|Term||Start Date||End Date||Application Deadline|
May 20, 2020
Jun 02, 2020
Mar 15, 2020
Take an in-depth look at the nature and practice of social welfare institutions in China, and the challenges faced due to rapid urban population growth and economic development.
Visit local social welfare organizations throughout Beijing and/or Taiwan, meeting with social work practitioners from across the field and exploring the differences between practices and policy in China and the United States.
During Summer 2020 we will be celebrating the 10th year anniversary of this program!
Beijing is the capital of the People’s Republic of China. It is the political, educational, and cultural center of China and the nation's most populous city with over 15 million residents and 4.5 million cars. The architecture reflects the city’s ever-changing persona. Due to rapid industrialization, enormous population (approximately 20 million), and continuous urban sprawl, the city is home to an increasing number of migrants from the Chinese countryside as well as ethnic minorities from other parts of East Asia. These circumstances make Beijing a fascinating environment to study the expanding demands of Chinese social welfare systems.
This program is designed for graduate-level students in the School of Social Work. It is open to advanced undergraduate students only by special permission of the faculty director.
To view the program's 2020 syllabus, please click here. A preliminary syllabus for 2017 will be available before the start of the spring semester.
Students will be enrolled in Social Welfare Systems in China: Processes and Challenges, an intensive two-week course worth 3 credits. The course will begin with an online pre-departure orientation and preliminary readings. The in-country instruction will be based at Renmin University of China in Beijing. Students will take classes in the morning and participate in field visits in the afternoon to national and local social welfare departments and social work agencies. China social work educators, researchers, and practitioners will join the program for both didactic and field experiences.
This program also offers the option of an additional service learning practicum. Upon completion of the two-week course, students will be placed with local social work agencies for full-time placements. Students interested in completing the additional service learning practicum in China should click here for more information and to apply.
For information about Study Abroad credit transfer, registration, and transcripts please visit the Academics section of our website.
The program itinerary includes several group excursions, designed to enhance student learning about Chinese history, culture, and contemporary society. Cultural highlights of the program will include visits to the Forbidden City and the Great Wall, as well as a traditional Beijing Duck dinner.
|NJ Resident||non-NJ Resident|
Program Cost includes:
• Most Meals
• Administrative Fees
• International SOS Health Insurance
|Visa (Estimate is for US Citizens)||$140|
Out-of-Pocket Cost includes:
The above costs are estimations and represent the known out-of-pocket costs students encounter during their time abroad.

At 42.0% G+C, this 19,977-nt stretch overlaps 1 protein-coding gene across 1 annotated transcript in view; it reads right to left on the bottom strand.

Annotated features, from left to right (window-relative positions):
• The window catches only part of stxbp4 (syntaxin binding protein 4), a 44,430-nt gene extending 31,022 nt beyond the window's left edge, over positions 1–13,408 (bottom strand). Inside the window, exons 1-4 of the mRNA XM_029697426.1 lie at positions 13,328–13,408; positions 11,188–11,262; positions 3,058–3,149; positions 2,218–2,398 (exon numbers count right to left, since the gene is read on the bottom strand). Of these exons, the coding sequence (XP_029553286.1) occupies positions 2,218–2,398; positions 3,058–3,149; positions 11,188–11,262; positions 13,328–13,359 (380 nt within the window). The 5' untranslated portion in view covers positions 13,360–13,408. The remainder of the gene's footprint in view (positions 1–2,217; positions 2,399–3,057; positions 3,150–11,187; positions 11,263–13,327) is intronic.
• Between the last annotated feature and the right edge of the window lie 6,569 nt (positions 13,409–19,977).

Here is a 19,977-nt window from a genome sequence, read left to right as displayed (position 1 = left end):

Some of these expenses will be paid for prior to going abroad, such as an airline ticket and visa costs, while some of these expenses, such as meals and local transportation, will be paid in-country as part of your daily expenses. As you plan, you will need to budget these costs and spend wisely throughout your time abroad.
Rutgers Global–China Office Study Abroad Scholarship will be given on a competitive basis to qualified students whose financial needs are not being met by other funding. Scholarships are awarded on the basis of the overall strength of the application (especially the cover letter), academic record, and financial need. The award can be used to defray eligible study or intern abroad costs. These costs include program tuition, room and board, books, local transportation, insurance, and international airfare.
Faculty Leader and Students Spotlight
Professor and Director of the Huamin Research Center. Dr. Huang's research interests include international social work, nonprofit management and philanthropy, social welfare policy, poverty and welfare reform, and domestic violence.
“This is a picture of me on the Great Wall of China. This picture holds a lot of meaning to me, as I have a medical condition that sometimes prevents me from doing physical exercise. I was able to conquer my limitations with the help of my professor and a lot of perseverance. I literally felt on top of the world when I took this - physically and emotionally.”
"My motivation for studying abroad was knowing that living in a very different country than America would help me in becoming an even more open-minded person and help me in becoming a great social worker. Studying abroad shows people that there is more to this world than what we currently know."
“In the United States, I am the majority. I am a white female. I do not walk down the streets and have people stare at me or judge me. I do not know what it feels like to be discriminated against and looked at differently. I do now. Not only am I leaving China with a new understanding of the Chinese culture, but an understanding of what it is like to be a minority. I know how I felt, how mad I got, and how I was constantly on watch around me. I could not imagine that happening every day where I live; and yet, that happens to people in the US. This experience has made me more culturally aware and, in turn, a better social worker.”